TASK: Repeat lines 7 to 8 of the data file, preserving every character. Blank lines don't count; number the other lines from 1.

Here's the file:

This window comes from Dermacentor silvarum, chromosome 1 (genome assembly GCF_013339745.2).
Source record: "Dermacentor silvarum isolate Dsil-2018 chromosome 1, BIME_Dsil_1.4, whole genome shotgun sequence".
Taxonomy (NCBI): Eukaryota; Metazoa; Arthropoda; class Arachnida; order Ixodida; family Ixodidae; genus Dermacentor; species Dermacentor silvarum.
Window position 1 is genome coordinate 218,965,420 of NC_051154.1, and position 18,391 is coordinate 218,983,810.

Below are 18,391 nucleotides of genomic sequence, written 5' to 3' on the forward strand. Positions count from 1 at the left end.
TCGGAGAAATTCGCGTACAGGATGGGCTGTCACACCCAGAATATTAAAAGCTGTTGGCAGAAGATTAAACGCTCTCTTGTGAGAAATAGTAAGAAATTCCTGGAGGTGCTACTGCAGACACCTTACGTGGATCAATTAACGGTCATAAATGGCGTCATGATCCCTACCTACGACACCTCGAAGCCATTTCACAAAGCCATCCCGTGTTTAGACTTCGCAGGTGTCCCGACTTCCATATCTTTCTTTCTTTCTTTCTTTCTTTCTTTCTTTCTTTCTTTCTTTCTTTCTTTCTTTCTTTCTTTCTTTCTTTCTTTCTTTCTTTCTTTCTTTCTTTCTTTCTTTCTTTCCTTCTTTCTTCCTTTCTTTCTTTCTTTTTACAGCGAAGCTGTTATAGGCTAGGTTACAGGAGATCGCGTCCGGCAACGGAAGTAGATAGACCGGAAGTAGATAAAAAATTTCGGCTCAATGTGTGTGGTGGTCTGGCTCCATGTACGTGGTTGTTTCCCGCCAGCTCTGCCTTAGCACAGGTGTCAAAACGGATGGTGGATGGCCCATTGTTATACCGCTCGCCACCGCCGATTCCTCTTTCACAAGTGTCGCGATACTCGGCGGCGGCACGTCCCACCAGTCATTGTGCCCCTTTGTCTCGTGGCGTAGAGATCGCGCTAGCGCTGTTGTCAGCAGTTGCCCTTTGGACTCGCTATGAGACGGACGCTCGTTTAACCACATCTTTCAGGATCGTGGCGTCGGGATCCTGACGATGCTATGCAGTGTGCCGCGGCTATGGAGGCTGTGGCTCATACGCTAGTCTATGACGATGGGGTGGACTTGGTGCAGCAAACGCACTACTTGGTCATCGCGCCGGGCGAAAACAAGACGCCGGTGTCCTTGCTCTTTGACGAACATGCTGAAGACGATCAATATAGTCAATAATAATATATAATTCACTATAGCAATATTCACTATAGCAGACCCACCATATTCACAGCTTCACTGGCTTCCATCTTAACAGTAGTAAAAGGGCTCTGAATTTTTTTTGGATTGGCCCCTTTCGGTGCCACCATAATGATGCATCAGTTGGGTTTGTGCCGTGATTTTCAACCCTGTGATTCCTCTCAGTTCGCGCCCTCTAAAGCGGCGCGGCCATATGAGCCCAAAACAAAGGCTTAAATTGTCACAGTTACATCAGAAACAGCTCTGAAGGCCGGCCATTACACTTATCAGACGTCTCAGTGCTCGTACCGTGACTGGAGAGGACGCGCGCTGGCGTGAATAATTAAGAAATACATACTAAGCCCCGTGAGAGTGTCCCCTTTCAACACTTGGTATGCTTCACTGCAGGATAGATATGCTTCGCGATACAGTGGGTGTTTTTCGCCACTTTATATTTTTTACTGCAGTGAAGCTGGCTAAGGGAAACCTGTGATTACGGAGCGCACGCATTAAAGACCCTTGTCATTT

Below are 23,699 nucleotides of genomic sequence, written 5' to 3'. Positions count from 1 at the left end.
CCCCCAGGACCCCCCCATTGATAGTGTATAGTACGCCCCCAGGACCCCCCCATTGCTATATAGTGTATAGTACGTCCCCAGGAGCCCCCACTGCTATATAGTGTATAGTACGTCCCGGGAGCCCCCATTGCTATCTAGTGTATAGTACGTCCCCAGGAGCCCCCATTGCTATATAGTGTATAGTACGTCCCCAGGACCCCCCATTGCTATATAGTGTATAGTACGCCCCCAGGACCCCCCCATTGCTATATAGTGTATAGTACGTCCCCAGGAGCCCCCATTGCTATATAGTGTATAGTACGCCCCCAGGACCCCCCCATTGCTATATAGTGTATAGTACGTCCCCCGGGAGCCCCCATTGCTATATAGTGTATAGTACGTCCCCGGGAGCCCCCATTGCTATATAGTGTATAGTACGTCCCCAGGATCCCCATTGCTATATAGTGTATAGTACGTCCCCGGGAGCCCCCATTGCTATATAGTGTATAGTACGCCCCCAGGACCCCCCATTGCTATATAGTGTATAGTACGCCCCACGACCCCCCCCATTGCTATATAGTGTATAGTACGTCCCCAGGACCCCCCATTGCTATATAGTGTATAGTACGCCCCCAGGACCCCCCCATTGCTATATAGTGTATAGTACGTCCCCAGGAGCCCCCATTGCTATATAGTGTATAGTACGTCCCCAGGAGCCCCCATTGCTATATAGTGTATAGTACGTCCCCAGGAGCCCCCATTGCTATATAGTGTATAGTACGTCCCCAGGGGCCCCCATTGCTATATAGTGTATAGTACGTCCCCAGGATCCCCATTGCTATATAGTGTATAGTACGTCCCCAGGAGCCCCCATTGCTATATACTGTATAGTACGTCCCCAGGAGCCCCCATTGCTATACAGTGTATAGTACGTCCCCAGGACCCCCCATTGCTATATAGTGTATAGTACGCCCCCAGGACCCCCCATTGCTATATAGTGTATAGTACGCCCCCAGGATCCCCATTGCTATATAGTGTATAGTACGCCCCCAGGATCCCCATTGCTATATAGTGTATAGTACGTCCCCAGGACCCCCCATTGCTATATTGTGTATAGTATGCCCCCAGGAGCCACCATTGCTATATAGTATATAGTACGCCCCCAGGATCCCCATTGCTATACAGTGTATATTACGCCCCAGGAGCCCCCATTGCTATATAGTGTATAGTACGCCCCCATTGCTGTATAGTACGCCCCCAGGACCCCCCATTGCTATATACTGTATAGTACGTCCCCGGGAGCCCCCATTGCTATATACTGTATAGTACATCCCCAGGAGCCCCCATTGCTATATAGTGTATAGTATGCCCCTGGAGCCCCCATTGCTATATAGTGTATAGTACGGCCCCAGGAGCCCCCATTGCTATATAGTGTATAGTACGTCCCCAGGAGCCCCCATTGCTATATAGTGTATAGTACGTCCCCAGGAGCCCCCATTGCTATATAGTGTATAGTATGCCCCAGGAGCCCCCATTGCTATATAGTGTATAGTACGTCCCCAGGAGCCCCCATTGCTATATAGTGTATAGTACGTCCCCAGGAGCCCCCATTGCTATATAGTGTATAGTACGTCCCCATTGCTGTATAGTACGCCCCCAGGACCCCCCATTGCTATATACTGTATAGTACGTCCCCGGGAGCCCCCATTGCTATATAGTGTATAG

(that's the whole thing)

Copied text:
Below are 23,699 nucleotides of genomic sequence, written 5' to 3'. Positions count from 1 at the left end.
CCCCCAGGACCCCCCCATTGATAGTGTATAGTACGCCCCCAGGACCCCCCCATTGCTATATAGTGTATAGTACGTCCCCAGGAGCCCCCACTGCTATATAGTGTATAGTACGTCCCGGGAGCCCCCATTGCTATCTAGTGTATAGTACGTCCCCAGGAGCCCCCATTGCTATATAGTGTATAGTACGTCCCCAGGACCCCCCATTGCTATATAGTGTATAGTACGCCCCCAGGACCCCCCCATTGCTATATAGTGTATAGTACGTCCCCAGGAGCCCCCATTGCTATATAGTGTATAGTACGCCCCCAGGACCCCCCCATTGCTATATAGTGTATAGTACGTCCCCCGGGAGCCCCCATTGCTATATAGTGTATAGTACGTCCCCGGGAGCCCCCATTGCTATATAGTGTATAGTACGTCCCCAGGATCCCCATTGCTATATAGTGTATAGTACGTCCCCGGGAGCCCCCATTGCTATATAGTGTATAGTACGCCCCCAGGACCCCCCATTGCTATATAGTGTATAGTACGCCCCACGACCCCCCCCATTGCTATATAGTGTATAGTACGTCCCCAGGACCCCCCATTGCTATATAGTGTATAGTACGCCCCCAGGACCCCCCCATTGCTATATAGTGTATAGTACGTCCCCAGGAGCCCCCATTGCTATATAGTGTATAGTACGTCCCCAGGAGCCCCCATTGCTATATAGTGTATAGTACGTCCCCAGGAGCCCCCATTGCTATATAGTGTATAGTACGTCCCCAGGGGCCCCCATTGCTATATAGTGTATAGTACGTCCCCAGGATCCCCATTGCTATATAGTGTATAGTACGTCCCCAGGAGCCCCCATTGCTATATACTGTATAGTACGTCCCCAGGAGCCCCCATTGCTATACAGTGTATAGTACGTCCCCAGGACCCCCCATTGCTATATAGTGTATAGTACGCCCCCAGGACCCCCCATTGCTATATAGTGTATAGTACGCCCCCAGGATCCCCATTGCTATATAGTGTATAGTACGCCCCCAGGATCCCCATTGCTATATAGTGTATAGTACGTCCCCAGGACCCCCCATTGCTATATTGTGTATAGTATGCCCCCAGGAGCCACCATTGCTATATAGTATATAGTACGCCCCCAGGATCCCCATTGCTATACAGTGTATATTACGCCCCAGGAGCCCCCATTGCTATATAGTGTATAGTACGCCCCCATTGCTGTATAGTACGCCCCCAGGACCCCCCATTGCTATATACTGTATAGTACGTCCCCGGGAGCCCCCATTGCTATATACTGTATAGTACATCCCCAGGAGCCCCCATTGCTATATAGTGTATAGTATGCCCCTGGAGCCCCCATTGCTATATAGTGTATAGTACGGCCCCAGGAGCCCCCATTGCTATATAGTGTATAGTACGTCCCCAGGAGCCCCCATTGCTATATAGTGTATAGTACGTCCCCAGGAGCCCCCATTGCTATATAGTGTATAGTATGCCCCAGGAGCCCCCATTGCTATATAGTGTATAGTACGTCCCCAGGAGCCCCCATTGCTATATAGTGTATAGTACGTCCCCAGGAGCCCCCATTGCTATATAGTGTATAGTACGTCCCCATTGCTGTATAGTACGCCCCCAGGACCCCCCATTGCTATATACTGTATAGTACGTCCCCGGGAGCCCCCATTGCTATATAGTGTATAG